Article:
Standing Up To Falls

Age Concern Tauranga would like to acknowledge ACC’s support and commitment to our members by providing the editorial content and development of these pages.

Many people over the age of 55 are concerned about losing their independence following a fall. But it's not something that 'just happens' as you get older. Many falls can be prevented. That means you can take positive steps to protect yourself and ensure you continue to enjoy an active, fulfilling life.

Preventing falls is one of the most important things you can do to maintain your independence. There are aspects of your health and how you behave – as well as things in your surroundings – that you can change to reduce your chances of falling.

Falls are the single most common cause of injury

ACC Standing Up To FallsSome people, especially those who have experienced a serious fall, can worry so much about falling they restrict their activity. They gradually do less activity, which can actually increase their risk of falling.

The message is: don’t give in to it. The more you do, the more you can do to help keep you on your feet, the following simple steps are outlined in full in ACC's brochure "Standing up to falls" in the attached PDF.

  • Manage any health issues that may increase your risk of falling
  • Make your home safe – that's where most falls happen
  • Recognise your limitations - don't be too proud to ask for help
  • Have a plan just in case you do fall.

Women are one and a half times more likely to fall than men.

Keeping yourself safe

Your health and well-being that can contribute to your likelihood of falling and it’s a fact that our faculties and physical abilities deteriorate a little as part of the ageing process.

Usually, the changes happen slowly, so we don’t always notice them at first – but that doesn’t mean we have to give in to them

If you are over 65 you have a one in three chance of falling this year.

Assess the impact of any specific health problems

You may have a specific medical condition that increases your risk of falling. This could be caused by symptoms that accompany the condition – like dizziness from low blood pressure – or even side effects from the medication itself.

Health problems may affect your:

  • Strength
  • Ability to move and react quickly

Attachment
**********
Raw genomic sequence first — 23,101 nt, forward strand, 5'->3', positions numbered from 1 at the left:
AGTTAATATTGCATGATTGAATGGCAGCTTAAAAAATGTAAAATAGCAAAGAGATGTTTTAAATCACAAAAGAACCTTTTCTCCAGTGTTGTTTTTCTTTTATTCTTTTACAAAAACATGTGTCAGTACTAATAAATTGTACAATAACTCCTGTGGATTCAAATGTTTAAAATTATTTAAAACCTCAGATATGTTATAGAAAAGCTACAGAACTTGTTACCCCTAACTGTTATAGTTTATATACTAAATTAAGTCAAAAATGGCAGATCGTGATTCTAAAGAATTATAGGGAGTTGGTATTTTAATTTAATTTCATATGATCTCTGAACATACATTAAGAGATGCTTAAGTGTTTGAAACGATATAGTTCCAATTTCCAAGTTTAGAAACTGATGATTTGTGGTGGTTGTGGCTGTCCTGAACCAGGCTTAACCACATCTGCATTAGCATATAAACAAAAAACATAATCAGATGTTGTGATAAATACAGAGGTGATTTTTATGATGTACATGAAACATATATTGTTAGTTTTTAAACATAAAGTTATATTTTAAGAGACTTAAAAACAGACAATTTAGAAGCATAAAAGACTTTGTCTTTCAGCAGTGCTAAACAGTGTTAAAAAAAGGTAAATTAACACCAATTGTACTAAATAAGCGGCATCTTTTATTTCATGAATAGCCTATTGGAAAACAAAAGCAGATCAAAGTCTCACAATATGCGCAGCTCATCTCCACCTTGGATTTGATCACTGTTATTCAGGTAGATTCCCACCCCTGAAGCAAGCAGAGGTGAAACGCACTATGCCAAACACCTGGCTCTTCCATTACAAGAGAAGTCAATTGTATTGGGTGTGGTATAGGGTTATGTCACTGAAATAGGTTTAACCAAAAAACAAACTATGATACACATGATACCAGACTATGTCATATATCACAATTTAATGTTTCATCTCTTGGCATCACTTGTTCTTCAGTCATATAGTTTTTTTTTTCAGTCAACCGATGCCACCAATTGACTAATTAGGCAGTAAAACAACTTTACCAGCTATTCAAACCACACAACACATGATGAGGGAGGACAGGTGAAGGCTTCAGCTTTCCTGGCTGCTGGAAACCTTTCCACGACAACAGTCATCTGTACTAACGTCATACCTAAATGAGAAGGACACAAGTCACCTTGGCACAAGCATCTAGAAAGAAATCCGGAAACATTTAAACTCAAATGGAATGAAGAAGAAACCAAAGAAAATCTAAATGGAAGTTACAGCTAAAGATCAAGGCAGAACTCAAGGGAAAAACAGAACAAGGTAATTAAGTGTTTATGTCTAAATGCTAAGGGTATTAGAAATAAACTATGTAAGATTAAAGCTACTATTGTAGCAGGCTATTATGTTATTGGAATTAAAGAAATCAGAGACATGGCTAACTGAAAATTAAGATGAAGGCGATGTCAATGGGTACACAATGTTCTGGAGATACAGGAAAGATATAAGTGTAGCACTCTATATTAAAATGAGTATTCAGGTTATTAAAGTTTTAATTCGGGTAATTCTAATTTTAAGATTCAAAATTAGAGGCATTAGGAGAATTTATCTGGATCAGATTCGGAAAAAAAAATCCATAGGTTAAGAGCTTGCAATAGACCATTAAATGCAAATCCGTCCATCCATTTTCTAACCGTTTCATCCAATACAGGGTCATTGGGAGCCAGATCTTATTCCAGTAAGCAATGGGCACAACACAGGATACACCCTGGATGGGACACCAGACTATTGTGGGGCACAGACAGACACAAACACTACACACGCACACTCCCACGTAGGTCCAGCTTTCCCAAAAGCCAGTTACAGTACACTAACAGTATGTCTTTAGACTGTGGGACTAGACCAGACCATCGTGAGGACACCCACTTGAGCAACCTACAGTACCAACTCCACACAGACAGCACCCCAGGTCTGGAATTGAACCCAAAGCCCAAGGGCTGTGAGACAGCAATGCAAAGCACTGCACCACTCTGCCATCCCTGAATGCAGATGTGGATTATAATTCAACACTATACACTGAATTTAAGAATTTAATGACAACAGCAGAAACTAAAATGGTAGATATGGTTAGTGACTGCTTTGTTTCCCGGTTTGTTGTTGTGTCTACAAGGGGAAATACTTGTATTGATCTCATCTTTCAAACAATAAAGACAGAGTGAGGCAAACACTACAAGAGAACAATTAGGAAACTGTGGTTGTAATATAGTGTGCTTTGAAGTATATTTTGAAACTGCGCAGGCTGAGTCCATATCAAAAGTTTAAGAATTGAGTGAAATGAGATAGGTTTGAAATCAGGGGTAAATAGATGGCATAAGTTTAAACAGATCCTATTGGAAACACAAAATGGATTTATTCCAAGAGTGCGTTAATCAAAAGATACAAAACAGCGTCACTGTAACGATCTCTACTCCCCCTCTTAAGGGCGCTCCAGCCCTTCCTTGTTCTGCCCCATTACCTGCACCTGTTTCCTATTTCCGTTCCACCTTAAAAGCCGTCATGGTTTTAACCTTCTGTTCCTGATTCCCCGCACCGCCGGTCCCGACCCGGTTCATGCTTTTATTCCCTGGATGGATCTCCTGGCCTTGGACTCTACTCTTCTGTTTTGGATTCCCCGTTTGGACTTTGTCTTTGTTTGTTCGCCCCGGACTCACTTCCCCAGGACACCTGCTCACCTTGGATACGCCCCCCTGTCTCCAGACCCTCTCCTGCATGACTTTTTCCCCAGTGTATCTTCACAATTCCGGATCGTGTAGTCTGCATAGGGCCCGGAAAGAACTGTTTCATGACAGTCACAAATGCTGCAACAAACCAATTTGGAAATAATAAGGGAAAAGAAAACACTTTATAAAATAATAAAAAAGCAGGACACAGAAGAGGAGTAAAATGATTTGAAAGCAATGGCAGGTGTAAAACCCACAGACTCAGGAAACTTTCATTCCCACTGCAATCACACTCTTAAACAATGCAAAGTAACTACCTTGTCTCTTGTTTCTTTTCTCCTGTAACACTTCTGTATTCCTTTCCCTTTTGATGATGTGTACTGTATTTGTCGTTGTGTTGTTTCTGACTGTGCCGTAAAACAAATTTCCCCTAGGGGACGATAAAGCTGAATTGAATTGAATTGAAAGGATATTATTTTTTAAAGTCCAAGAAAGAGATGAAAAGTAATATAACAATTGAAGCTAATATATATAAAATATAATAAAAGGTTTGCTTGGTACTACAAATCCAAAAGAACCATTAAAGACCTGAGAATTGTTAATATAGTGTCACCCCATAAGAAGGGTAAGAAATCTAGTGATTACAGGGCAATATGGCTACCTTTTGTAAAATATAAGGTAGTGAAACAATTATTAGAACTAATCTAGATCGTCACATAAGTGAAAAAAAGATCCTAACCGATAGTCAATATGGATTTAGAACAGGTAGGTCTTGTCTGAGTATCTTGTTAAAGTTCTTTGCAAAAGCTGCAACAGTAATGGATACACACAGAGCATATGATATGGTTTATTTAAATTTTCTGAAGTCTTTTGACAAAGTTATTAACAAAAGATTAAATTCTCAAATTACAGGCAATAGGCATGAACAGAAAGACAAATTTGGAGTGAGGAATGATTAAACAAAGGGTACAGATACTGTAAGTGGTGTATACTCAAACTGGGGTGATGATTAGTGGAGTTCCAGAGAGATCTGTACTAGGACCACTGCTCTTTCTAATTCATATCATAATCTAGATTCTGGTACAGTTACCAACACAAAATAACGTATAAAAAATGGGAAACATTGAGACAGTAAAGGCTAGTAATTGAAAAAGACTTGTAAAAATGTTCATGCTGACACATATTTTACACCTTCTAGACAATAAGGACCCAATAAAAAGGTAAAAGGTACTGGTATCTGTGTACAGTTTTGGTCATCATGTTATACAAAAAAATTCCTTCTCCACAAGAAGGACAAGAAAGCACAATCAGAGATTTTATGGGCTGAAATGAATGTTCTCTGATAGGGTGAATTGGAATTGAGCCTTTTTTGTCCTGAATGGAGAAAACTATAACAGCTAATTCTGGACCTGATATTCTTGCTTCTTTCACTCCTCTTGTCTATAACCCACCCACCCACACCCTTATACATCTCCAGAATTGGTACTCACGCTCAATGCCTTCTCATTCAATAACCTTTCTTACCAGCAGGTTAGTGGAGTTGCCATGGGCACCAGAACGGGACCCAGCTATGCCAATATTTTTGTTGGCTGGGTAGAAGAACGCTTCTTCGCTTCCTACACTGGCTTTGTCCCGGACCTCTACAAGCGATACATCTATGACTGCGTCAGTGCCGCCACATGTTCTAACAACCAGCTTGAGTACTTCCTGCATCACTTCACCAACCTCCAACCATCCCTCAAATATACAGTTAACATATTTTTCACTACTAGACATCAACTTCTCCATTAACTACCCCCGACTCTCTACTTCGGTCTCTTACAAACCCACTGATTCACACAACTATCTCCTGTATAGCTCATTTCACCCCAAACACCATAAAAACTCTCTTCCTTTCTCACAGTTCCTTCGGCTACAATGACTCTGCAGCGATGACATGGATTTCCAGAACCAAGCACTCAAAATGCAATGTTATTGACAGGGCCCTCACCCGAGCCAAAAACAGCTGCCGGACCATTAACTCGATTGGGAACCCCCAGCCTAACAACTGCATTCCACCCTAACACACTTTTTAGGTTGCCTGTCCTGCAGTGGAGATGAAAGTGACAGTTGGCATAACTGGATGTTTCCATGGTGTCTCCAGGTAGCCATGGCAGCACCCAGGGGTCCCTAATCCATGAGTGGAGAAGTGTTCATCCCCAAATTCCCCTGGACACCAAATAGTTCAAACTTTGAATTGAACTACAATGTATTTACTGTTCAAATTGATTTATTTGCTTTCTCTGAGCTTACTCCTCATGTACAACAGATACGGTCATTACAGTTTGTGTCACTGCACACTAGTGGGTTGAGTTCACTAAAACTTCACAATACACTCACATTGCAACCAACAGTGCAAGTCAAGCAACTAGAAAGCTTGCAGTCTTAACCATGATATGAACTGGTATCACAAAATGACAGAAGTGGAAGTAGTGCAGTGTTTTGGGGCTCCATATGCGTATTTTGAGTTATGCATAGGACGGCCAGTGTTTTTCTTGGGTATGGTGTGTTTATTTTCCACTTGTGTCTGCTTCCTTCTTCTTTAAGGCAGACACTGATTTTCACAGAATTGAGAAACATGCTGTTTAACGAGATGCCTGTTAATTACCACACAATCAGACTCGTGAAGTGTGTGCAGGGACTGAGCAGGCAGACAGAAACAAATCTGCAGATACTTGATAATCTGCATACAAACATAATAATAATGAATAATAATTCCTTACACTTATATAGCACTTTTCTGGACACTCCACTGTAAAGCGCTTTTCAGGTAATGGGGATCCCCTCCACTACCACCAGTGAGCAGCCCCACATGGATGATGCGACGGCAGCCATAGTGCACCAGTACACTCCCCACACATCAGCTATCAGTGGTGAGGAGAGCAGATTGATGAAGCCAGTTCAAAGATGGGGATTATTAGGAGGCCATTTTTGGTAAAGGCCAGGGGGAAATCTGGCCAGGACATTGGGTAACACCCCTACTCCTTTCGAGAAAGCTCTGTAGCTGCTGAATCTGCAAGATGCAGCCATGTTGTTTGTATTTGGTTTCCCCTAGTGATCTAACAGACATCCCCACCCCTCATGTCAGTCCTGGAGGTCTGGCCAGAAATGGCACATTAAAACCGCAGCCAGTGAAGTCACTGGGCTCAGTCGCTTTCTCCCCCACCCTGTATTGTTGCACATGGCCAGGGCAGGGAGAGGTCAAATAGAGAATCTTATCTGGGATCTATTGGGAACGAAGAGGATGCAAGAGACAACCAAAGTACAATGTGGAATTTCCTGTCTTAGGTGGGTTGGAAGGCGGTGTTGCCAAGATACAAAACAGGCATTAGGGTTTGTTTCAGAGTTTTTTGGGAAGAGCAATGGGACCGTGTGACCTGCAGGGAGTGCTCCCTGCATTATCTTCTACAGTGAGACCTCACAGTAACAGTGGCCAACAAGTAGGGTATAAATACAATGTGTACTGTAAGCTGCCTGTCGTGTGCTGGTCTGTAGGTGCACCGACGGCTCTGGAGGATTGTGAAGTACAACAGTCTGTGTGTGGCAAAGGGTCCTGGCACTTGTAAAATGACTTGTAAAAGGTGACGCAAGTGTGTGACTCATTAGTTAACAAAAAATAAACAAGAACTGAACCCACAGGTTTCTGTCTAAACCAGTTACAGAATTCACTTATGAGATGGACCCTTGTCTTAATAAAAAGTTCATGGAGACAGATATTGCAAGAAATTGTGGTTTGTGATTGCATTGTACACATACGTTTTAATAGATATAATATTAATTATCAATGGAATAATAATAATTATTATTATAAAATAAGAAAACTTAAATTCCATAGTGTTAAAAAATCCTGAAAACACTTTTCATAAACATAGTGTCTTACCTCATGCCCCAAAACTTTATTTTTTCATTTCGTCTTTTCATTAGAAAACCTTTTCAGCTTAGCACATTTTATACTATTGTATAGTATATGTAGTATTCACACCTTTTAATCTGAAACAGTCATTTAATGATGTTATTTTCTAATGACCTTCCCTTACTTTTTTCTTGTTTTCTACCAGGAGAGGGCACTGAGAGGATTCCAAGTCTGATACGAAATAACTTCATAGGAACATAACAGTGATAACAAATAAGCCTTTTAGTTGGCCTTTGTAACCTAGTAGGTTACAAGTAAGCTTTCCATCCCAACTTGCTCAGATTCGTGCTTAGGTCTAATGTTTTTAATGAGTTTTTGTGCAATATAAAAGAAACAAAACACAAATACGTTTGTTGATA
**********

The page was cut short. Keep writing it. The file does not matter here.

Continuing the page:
• Ability to see potential hazards
  • Awareness of your surroundings

Discuss this with your doctor/health professional.

If you have fallen more than once in the past six months, you are more likely to fall again. Talk to your doctor about any falls you have. Falls can be a sign of a new medical problem.

Keep Mobile

Regular exercise is one of the best things you can do to help stand up to falls. That’s because weak leg muscles and poor balance increase your risk of falling. You are likely to walk less if you feel unsteady on your feet, and that leads to weaker muscles and stiffer joints. If this sounds like you, it’s time to get active! Regular exercise provides you with a whole range of benefits, it can:

  • Improve your balance
  • Improve your muscle strength and flexibility
  • Help keep your bones strong
  • Give you more energy
  • Help sleep better
  • Help control blood pressure, blood sugar levels and weight.

One in five people over 65 will suffer serious injuries as a result of a fall.

Look out for your eyes

We can never take our eyesight for granted. Our eyes help us see obstacles, judge distances and keep our balance. As we get older, we take longer to adjust to sudden changes in light, are more sensitive to glare and less able to judge distances and depth accurately, for more information click to see how you can look after yourself.

By the age of 65, we need three times the amount of light to see than we did at 20

Stand up for your feet

Keeping yourself mobile is very important in avoiding falls. As we age, our feet can change shape and lose some feeling. Painful, swollen feet or badly fitting shoes can make walking difficult and affect our balance.

If you are over 80, you have a 50% chance of falling this year

How safe is your home

Make your home and garden a safe haven for yourself – and for your family and friends

Everyone's home is different, so it pays to be aware of your surroundings and things that could make your home unsafe.

  • Light up your stairs and where floor levels change
  • Install hand rails
  • Keep walk ways safe – inside and out
  • Keep things within easy reach... and at the right height

View the PDF "How safe is your home?" for more information.

Falls cause 90% of all hip fractures.

View the PDF "Standing up to falls" for more information and advice on:-

  • How you can help to make your home safe
  • How to look after yourself when you are out and about
  • Being prepared – just in case you do fall do
  • Strategies for getting up by yourself
  • Plus there's a home safety checklist – which can help you identify potential hazards in your home that may increase your risk of falls.

These tips are just some ideas for preventing falls. You can find out more by calling 0800 844 657 visiting www.acc.co.nz or by contacting your health professional.

This information has been developed by the Accident Compensation Corporation of New Zealand.
ACC would like to acknowledge the assistance of the Australian Department of Health and Ageing in the development of this content.